Customer Enablement by Project Management Leadership Styles

Leadership Styles

Let’s discuss each leadership trait in more detail in the context of an ERP implementation life-cycle. 

  1. In the early strategy and planning stages of an implementation the implementation partner should use a directive leadership style to lead the customer.  The implementation partner leads in setting the direction and the pace of the implementation. 
  2. As the customer is educated on the packaged software and implementation approach the implementation partner moves towards a coaching leadership style to enable to customer to take a more active leadership role in the packaged business software implementation.
  3.  With the facilitating leadership style, the implementation partner has moved from an active leadership role to a passive leadership role.  The customer is leading and managing the implementation project.  
  4. The supporting leadership style is the final stage where the implementation partner provides what I’ll call ad-hoc/as needed support & guidance.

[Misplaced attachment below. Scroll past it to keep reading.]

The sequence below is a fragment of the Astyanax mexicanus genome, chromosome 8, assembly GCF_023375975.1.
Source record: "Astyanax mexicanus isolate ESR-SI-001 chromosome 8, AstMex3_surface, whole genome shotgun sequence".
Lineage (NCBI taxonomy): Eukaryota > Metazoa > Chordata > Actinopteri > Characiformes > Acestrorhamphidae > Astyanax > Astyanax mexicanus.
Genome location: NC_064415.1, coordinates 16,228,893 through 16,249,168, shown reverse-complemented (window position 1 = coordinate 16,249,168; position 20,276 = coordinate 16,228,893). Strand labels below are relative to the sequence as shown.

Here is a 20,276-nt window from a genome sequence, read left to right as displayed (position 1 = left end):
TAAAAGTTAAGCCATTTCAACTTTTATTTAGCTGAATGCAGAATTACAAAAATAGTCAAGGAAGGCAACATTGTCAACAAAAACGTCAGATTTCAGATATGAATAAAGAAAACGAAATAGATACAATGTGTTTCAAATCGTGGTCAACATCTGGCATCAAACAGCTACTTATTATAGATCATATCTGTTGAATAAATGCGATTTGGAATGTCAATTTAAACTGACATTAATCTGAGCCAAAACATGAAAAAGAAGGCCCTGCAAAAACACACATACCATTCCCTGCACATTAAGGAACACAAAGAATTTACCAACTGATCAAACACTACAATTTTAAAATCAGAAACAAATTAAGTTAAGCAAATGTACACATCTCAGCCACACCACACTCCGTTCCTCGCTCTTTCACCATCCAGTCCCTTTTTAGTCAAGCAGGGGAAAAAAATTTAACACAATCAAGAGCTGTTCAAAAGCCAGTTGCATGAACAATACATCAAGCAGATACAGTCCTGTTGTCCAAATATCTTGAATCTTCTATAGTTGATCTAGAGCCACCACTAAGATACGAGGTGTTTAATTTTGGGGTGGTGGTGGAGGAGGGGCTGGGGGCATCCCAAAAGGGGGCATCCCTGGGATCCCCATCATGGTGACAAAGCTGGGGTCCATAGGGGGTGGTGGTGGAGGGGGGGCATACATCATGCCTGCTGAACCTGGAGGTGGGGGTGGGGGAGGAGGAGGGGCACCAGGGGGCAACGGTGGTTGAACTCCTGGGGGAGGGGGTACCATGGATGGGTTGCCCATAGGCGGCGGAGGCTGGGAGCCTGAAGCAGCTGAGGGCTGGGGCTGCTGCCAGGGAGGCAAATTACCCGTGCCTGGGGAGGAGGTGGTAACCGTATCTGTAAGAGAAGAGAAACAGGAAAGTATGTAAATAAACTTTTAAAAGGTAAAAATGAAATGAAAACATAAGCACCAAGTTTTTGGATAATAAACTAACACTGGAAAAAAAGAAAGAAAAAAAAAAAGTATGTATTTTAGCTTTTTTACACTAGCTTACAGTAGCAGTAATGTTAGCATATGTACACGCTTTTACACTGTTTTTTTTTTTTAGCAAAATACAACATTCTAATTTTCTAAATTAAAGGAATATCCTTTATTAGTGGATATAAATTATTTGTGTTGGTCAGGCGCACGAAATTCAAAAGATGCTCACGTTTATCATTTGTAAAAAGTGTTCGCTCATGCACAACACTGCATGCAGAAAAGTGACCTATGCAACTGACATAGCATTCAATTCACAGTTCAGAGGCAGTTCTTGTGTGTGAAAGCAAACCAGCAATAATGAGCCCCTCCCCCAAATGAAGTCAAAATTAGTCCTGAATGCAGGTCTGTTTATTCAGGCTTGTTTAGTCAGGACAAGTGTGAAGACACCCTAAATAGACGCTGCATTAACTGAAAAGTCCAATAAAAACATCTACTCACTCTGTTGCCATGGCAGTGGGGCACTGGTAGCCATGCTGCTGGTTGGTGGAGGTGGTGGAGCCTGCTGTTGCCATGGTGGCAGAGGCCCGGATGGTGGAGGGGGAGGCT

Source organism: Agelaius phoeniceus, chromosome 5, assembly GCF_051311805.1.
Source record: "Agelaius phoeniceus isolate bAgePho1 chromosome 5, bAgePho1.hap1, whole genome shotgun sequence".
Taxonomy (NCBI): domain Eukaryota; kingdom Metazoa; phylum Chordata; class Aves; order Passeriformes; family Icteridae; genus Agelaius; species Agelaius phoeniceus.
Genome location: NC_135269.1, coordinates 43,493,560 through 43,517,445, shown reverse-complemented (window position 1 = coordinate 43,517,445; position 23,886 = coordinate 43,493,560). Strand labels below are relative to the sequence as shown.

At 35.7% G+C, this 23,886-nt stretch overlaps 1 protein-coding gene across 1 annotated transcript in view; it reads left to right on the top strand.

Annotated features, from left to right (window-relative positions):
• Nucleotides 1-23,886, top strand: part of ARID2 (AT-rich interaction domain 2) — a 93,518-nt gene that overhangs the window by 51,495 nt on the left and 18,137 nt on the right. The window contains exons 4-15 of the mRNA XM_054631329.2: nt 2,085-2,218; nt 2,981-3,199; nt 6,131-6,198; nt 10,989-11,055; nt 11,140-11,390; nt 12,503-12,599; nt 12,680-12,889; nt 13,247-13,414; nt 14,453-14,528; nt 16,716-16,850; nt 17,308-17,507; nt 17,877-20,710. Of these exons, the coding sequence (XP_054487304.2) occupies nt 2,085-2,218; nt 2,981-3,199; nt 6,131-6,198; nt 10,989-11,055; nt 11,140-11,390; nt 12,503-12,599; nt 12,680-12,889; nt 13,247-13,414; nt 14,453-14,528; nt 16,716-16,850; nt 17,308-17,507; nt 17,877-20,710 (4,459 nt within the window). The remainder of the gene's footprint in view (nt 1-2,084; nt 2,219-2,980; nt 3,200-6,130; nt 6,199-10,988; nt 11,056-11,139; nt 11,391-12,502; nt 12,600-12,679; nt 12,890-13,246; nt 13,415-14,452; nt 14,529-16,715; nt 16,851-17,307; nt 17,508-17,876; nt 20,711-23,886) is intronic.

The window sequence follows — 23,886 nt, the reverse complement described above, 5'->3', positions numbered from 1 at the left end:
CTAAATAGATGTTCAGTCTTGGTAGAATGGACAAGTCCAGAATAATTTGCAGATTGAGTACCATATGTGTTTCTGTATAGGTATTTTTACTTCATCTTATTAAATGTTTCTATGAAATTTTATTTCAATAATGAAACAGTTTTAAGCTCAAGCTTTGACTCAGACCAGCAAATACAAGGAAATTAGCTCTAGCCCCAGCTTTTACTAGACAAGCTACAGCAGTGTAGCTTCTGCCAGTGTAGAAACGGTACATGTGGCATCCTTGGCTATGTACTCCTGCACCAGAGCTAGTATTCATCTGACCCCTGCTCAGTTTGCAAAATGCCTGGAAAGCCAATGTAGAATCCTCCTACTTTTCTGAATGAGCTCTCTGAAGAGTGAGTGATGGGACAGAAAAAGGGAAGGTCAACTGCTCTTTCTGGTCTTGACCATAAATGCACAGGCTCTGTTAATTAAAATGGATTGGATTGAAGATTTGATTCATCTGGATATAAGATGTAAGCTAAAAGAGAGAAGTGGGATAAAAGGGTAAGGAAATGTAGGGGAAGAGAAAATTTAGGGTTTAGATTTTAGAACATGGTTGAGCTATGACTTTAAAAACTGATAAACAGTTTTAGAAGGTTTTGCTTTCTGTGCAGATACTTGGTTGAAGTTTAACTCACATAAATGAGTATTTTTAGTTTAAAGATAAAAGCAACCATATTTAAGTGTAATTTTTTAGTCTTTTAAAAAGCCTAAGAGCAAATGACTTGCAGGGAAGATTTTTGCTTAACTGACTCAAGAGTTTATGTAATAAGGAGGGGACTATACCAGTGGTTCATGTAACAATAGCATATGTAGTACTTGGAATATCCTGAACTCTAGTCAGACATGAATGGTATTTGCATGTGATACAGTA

Summary

The first day of any implementation is the first day of transition from the implementation partner to the customer.  Many treat transition as a last step in a go-live event.  This approach results in customers not being ready or confident in supporting their business solution.  A customer should never feel that way!  Allowing the customer the lead will naturally drive the implementation partner to be more focused on knowledge transfer to the customer and results in better success rate for customer preparation.

Key Project Management Strategies for ERP implementations